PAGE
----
The percentage of aging household cats has increased significantly over the last decade. While the aging process may induce certain physiological changes that may complicate the health care management of pets, age itself is not a disease. In fact, many conditions attributed by the owner to “old age” are actually treatable conditions that, with appropriate and timely medical intervention, can be controlled, if not cured, so that the cat’s quality of life is significantly improved.
Signs of Illness
Some examples of behavioral changes and other health problems that are often attributed solely to old age, but instead may be associated with a treatable disease are inappropriate elimination; changes in attitude; activity or mobility; weight gain or loss; or an alteration in eating or drinking habits. These changes may be slight and develop slowly, therefore, it is important to observe your cat closely so that even the most vague changes will be noted.
Routine Veterinary Care
With younger cats, routine yearly visits to the veterinarian are recommended for health maintenance. An aging cat, however, needs more frequent routine monitoring (every six months) by the veterinarian, since changes associated with aging and disease progression can occur within a relatively short time. Also, cats are particularly good at hiding illness; a cat with significant disease can appear healthy to the owner. Be sure to tell your veterinarian about anything that seems abnormal with your cat, even if the sign seems vague and unimportant. Your veterinarian will also need a record of any current prescription or nonprescription medicines being administered, all foods being fed (don’t forget to count treats), and nutritional supplements.
Diseases of the Aging Cat
Some treatable diseases that may commonly occur in aging cats are hyperthyroidism, chronic renal failure, hypertension, diabetes mellitus, inflammatory bowel disease, cognitive dysfunction, and cancer.
With the popularity of cats and the increasing age of the feline population, the incidence of cancer has also increased. The good news is that some recent advances in feline cancer treatment have improved response rates and quality of life, and increased survival times in many patients. As with human cancer, early diagnosis and treatment increases the chance for curing the disease. The Veterinary Cancer Society has developed the following list of signs which may indicate cancer:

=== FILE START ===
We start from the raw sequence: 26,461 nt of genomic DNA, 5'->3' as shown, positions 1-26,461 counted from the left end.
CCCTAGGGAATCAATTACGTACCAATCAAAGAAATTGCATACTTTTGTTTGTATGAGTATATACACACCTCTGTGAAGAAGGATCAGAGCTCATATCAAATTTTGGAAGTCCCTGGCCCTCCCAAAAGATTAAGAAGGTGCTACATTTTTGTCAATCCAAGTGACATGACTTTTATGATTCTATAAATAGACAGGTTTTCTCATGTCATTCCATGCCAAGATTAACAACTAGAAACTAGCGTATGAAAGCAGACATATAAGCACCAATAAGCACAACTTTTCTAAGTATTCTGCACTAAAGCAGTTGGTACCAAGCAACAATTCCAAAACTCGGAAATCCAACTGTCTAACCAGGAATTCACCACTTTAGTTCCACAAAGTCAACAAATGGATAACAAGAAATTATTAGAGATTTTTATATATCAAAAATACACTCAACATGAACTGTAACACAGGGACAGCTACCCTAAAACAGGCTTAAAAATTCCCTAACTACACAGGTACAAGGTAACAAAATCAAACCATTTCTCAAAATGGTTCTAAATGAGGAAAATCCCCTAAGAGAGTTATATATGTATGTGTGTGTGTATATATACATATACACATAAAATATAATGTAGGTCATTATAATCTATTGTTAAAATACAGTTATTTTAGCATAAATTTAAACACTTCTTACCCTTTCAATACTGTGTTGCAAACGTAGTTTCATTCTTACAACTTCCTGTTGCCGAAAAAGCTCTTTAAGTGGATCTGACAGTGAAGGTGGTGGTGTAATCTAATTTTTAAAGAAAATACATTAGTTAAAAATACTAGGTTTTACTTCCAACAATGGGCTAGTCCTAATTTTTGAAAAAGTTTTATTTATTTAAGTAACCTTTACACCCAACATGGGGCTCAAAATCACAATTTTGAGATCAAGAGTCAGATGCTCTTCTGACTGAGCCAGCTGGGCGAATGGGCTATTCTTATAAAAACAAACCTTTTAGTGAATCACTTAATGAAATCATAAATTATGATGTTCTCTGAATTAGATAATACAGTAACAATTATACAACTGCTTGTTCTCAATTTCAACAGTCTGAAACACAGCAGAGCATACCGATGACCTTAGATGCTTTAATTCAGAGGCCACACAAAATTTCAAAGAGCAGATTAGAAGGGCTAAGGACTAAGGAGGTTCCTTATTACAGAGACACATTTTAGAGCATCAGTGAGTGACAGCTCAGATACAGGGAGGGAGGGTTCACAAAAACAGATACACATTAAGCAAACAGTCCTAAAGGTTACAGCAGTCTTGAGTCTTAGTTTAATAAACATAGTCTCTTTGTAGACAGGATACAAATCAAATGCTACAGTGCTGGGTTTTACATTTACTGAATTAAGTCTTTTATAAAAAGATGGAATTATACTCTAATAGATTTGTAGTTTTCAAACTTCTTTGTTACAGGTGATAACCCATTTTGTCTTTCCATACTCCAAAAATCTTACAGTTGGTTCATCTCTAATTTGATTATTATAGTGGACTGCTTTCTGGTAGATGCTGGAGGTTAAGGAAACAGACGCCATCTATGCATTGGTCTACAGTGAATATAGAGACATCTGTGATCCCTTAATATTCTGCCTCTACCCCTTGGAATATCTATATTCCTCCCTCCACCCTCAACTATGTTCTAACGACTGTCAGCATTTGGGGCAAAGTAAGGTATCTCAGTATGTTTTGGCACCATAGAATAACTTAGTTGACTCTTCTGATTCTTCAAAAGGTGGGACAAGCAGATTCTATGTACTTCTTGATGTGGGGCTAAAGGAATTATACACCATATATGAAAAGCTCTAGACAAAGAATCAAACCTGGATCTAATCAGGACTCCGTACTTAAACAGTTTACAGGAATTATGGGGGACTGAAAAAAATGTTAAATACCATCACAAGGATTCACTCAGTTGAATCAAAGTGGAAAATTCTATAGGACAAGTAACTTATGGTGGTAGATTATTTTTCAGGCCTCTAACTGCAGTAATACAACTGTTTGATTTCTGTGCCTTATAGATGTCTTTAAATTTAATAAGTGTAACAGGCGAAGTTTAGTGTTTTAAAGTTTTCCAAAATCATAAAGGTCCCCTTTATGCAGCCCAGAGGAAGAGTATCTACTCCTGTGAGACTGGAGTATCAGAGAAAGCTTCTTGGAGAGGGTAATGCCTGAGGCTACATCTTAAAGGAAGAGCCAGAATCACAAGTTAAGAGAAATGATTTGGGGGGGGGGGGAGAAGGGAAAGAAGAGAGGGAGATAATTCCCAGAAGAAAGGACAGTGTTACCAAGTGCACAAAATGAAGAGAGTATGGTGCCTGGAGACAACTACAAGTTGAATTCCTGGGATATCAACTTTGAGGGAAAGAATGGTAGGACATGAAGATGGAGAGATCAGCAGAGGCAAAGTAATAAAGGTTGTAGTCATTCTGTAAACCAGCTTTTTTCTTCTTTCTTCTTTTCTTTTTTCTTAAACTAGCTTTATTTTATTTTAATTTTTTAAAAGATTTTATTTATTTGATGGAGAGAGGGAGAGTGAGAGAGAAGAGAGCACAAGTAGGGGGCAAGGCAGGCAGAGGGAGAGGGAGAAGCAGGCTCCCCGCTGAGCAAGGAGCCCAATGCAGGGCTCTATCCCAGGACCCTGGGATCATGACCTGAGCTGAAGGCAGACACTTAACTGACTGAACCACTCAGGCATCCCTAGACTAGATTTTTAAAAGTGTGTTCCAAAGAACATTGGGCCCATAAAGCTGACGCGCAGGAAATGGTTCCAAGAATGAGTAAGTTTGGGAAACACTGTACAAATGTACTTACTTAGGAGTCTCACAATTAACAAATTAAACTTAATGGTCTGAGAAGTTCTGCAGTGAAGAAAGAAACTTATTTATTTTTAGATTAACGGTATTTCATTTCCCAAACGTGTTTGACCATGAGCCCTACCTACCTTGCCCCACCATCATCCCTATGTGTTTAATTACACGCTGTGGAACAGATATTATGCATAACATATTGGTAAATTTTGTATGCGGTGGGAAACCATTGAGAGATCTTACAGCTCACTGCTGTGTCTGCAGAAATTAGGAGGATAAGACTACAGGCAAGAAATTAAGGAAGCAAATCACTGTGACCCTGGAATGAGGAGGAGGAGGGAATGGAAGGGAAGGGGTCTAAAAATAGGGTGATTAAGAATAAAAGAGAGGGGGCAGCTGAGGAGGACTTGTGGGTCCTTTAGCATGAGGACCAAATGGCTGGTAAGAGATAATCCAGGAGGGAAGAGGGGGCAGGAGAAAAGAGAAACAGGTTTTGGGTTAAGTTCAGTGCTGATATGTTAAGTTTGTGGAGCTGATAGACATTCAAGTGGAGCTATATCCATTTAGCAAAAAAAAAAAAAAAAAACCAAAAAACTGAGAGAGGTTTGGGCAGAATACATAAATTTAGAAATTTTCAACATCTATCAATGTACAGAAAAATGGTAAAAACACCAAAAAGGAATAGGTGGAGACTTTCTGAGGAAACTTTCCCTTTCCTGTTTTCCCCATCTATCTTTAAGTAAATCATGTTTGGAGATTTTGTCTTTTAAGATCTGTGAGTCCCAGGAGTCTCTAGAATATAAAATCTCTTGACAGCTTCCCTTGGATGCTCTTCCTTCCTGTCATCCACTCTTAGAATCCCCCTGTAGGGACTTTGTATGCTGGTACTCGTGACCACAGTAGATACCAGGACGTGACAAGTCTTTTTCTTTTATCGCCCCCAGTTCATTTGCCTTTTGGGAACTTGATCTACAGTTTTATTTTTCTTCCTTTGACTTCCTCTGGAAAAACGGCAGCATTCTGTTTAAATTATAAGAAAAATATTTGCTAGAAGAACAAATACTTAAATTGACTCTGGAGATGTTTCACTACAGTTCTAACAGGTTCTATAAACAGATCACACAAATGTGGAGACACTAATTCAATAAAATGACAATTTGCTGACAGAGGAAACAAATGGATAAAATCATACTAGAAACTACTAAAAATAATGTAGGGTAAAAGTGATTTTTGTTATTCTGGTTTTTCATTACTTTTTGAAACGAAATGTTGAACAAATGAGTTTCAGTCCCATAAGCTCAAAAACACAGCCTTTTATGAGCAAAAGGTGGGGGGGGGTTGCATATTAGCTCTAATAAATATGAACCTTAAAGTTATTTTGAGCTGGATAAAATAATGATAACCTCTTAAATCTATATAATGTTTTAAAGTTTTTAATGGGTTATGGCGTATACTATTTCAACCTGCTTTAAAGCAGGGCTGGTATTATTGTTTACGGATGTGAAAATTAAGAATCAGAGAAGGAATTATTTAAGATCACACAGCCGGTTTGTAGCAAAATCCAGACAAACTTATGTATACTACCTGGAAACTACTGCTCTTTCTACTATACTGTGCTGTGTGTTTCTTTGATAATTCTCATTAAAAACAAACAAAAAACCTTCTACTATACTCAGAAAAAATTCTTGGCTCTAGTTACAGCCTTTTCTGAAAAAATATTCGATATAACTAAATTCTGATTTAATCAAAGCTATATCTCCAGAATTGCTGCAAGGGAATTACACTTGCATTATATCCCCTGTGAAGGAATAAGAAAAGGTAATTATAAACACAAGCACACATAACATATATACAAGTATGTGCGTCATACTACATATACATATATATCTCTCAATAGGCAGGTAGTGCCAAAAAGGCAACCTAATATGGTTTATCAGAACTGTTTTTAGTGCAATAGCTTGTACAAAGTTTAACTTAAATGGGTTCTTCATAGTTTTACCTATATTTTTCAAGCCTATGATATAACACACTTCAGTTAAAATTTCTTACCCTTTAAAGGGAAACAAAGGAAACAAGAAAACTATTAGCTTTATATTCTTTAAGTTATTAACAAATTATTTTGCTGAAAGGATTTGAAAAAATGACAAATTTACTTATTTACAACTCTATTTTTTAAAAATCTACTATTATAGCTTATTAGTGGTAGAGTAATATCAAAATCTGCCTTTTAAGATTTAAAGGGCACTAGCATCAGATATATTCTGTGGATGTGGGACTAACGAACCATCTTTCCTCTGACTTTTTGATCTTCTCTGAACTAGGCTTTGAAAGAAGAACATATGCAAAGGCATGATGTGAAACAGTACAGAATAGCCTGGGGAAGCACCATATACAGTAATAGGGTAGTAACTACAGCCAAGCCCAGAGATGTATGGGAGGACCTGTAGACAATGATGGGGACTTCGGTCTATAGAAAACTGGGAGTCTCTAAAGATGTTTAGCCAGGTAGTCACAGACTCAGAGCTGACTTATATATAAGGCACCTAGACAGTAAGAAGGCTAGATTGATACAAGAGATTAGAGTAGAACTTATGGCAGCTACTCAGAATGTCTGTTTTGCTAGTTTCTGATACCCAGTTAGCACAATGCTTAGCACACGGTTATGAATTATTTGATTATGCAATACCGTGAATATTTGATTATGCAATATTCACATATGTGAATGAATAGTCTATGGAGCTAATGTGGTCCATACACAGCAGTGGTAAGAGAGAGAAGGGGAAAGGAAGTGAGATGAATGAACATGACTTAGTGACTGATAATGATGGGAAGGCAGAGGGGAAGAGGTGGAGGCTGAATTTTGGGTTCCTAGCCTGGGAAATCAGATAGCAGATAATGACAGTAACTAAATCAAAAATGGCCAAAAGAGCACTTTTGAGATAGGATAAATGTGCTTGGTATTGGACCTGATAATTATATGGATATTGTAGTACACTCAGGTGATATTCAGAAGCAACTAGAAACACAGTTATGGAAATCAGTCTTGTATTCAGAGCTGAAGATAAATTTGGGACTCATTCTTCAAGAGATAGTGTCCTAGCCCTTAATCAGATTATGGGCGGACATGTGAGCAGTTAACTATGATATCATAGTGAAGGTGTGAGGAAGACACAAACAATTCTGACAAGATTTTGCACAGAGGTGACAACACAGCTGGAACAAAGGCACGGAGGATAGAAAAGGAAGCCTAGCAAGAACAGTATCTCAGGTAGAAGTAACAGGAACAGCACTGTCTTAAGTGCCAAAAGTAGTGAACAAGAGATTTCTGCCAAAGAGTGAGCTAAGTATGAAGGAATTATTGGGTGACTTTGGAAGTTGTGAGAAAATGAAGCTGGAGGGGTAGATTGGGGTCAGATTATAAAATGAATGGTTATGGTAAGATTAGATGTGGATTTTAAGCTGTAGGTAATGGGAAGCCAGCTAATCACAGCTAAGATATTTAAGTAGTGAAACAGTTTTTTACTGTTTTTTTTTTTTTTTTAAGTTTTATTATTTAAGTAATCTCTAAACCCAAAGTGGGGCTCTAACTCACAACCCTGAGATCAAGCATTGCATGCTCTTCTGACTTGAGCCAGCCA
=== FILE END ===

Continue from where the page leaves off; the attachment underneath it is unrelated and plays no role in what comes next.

- Abnormal swellings that persist or continue to grow.
- Sores that do not heal.
- Weight loss.
- Loss of appetite.
- Bleeding or discharge from any body opening.
- Offensive odor.
- Difficulty eating or swallowing.
- Hesitation to exercise or loss of stamina.
- Persistent lameness or stiffness.
- Difficulty breathing, urinating, or defecating.
If your cat should develop any of the above signs, report them promptly to your veterinarian. While they may be due to other problems or diseases and do not necessarily mean your cat has cancer, early diagnosis and treatment is important.
regardless of the disease state.
A caring and observant owner teamed with a compassionate veterinarian and other health care team members can make your cat’s senior years “golden.”
Did you know that…
According to a recent survey, overall pet ownership has increased during the 1980s and 1990s; however some substantial shifts in the types of pets owned have occurred. The dog population appears to be stable or is increasing only slightly. The cat population has increased substantially as compared to the dog population. Most interesting is the increase in the number of households owning nontraditional pets, such as birds, fish, rabbits, ferrets, and reptiles.